Harach, L. D., & Kuczynski, L. (2005). Construction and maintenance of parent-child relationships: Bidirectional contributions from the perspective of parents. Infant and Child Development, 14, 327–343. CrossRef
Hinde, R. A. (1989). Temperament as an intervening variable. In G. A. Kohnstamm, J. E. Bates, & M. K. Rothbart (Eds.), Temperament in childhood (pp. 27–33). Oxford, England: Wiley.
Hinde, R. A., & Stevenson-Hinde, J. (1988). Interpersonal relationships and child development. Developmental Review, 7, 1–21. CrossRef
Holden, G. W., & Hawk, C. K. (2003). Meta-parenting in the journey of child-rearing: A cognitive mechanism for change. In L. Kuczynski (Ed.), Handbook of dynamics in parent-child relations (pp. 189–210). Thousand Oaks, CA: Sage. CrossRef
Kenny, D. A., Kashy, D. A., & Cook, W. L. (2006). Dyadic data analysis. New York: Guilford Press.
Klimes-Dougan, B., & Kopp, C. B. (1999). Children’s conflict tactics with mothers: A longitudinal investigation of the toddler and preschool years. Merrill-Palmer Quarterly, 45, 226–241.
Lollis, S. (2003). Conceptualizing the influence of the past and the future in present parent-child relationships. In L. Kuczynski (Ed.), Handbook of dynamics in parent-child relations (pp. 67–87). Thousand Oaks: Sage. CrossRef
Patterson, G. R. (1982). Coercive family processes. Eugene, OR: Castalia.
Prior, M. (1992). Temperament: A review. Journal of Child Psychology and Psychiatry, 33, 249–279.
Putnman, S. P., Sanson, A. V., & Rothbart, M. K. (2002). Child temperament and parenting. In M. H. Bornstein (Ed.), Handbook of parenting: Children and parenting: Vol. 1 (2nd ed., pp. 255–279). New Jersey: Routledge.
Rothbart, M. K., & Bates, J. E. (1998). Temperament. In W. Damon (Series Ed.) & N. Eisenberg (Vo. Ed.), Handbook of child psychology: Vol 3. Social, emotional and personality development (5 ed., pp. 105–176). New York: Wiley.
Rothbart, M. K., Ellis, L. K., & Posner, M. I. (2004). Temperament and self regulation. In R. F. Baumeister & K. D. Vohs (Eds.), Handbook of self-regulation: Research theory and applications (pp. 283–300). New York: Guilford Press.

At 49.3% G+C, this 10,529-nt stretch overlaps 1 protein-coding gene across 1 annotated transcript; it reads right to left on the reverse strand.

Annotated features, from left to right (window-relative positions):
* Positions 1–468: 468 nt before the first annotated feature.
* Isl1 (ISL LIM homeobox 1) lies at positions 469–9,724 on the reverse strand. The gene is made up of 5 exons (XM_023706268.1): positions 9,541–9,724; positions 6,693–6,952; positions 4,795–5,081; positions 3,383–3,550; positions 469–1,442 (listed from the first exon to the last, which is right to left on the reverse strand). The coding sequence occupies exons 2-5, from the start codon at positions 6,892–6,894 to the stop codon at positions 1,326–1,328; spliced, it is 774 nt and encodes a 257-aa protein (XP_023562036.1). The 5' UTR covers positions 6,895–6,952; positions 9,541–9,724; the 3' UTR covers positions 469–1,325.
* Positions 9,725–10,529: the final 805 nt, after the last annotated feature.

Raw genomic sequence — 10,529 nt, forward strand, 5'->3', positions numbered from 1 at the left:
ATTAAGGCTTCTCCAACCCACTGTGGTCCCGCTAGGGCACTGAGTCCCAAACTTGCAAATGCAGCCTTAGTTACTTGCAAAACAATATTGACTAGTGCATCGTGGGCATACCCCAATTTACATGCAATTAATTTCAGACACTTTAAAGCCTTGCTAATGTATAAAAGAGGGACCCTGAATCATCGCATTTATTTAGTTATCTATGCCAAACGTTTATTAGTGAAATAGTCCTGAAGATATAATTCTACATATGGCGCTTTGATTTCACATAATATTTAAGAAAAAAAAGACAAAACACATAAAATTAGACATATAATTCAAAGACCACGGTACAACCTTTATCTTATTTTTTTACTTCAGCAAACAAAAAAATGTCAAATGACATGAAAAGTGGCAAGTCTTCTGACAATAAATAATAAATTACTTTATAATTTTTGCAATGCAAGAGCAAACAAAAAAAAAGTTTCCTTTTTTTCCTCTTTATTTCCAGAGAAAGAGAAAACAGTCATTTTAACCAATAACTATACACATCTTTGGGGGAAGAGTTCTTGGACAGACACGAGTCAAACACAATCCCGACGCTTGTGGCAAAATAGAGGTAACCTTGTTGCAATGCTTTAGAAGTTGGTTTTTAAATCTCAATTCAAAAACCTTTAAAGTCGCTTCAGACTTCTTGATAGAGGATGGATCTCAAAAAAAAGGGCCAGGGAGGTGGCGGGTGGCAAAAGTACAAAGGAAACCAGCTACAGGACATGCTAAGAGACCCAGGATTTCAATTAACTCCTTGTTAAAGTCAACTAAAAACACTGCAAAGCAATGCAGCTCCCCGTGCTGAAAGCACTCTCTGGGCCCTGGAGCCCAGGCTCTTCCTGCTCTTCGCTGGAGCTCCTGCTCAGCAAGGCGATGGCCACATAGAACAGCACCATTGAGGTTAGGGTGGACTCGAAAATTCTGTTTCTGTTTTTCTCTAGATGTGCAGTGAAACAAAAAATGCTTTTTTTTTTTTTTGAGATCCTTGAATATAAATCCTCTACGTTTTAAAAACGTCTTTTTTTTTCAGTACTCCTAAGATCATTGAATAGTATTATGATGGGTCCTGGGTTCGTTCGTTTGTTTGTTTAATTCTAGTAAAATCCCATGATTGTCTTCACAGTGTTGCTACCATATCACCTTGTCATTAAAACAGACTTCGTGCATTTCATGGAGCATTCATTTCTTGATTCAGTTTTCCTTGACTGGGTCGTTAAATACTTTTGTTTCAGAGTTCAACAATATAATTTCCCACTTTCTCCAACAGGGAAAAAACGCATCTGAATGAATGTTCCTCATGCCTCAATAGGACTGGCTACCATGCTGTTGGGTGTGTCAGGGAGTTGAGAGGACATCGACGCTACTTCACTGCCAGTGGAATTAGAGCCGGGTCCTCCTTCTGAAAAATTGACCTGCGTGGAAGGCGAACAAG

Sameroff, A. J. (2009). The transactional model. In A. J. Sameroff (Ed.), The transactional model of development: How children and contexts shape each other (pp. 3–21). Washington, DC: American Psychological Association.
Strassberg, Z., Dodge, K. A., Pettit, G. S., & Bates, J. E. (1994). Spanking in the home and children’s subsequent aggression toward kindergarten peers. Development and Psychopathology, 6, 445–461. CrossRef
Thompson, L., & Walker, A. J. (1982). The dyad as unit of analysis: Conceptual and methodological issues. Journal of Marriage and the Family, 44, 889–900. CrossRef
Valsiner, J., Branco, A. U., & Melo Dantas, C. (1997). Co-construction of human development: Heterogeneity within parental belief orientations. In J. E. Grusec & L. Kuczynski (Eds.), Handbook of parenting and the transmission of values (pp. 283–304). New York: Wiley.
Wilkinson, L., & Task Force on Statistical Inference. (1999). Statistical methods in psychology journals: Guidelines and explanations. American Psychologist, 54, 594–604. CrossRef
Young, R. A., Valach, L., & Collin, A. (2002). A contextual explanation of career. In D. Brown & Associates (Eds.), Career choice and development (4th ed., pp. 206–250). San Francisco: Jossey-Bass.
Young, R. A., Valach, L., & Domene, J. F. (2005). The action-project method in counseling psychology. Journal of Counseling Psychology, 52, 215–223. CrossRef
Youniss, J., & Smollar, J. (1985). Adolescent relations with mother, father, and friends. Chicago: University of Chicago Press.
Zumbo, B. D., & Hubley, A. M. (1998). A note on misconceptions concerning prospective and retrospective power. Journal of the Royal Statistical Society, Series D (The Statistician), 47, 385–388. CrossRef
- Beyond Compliance: Mother–Child Joint Action During a “Do” Task
Sheila K. Marshall
Richard A. Young
- Springer US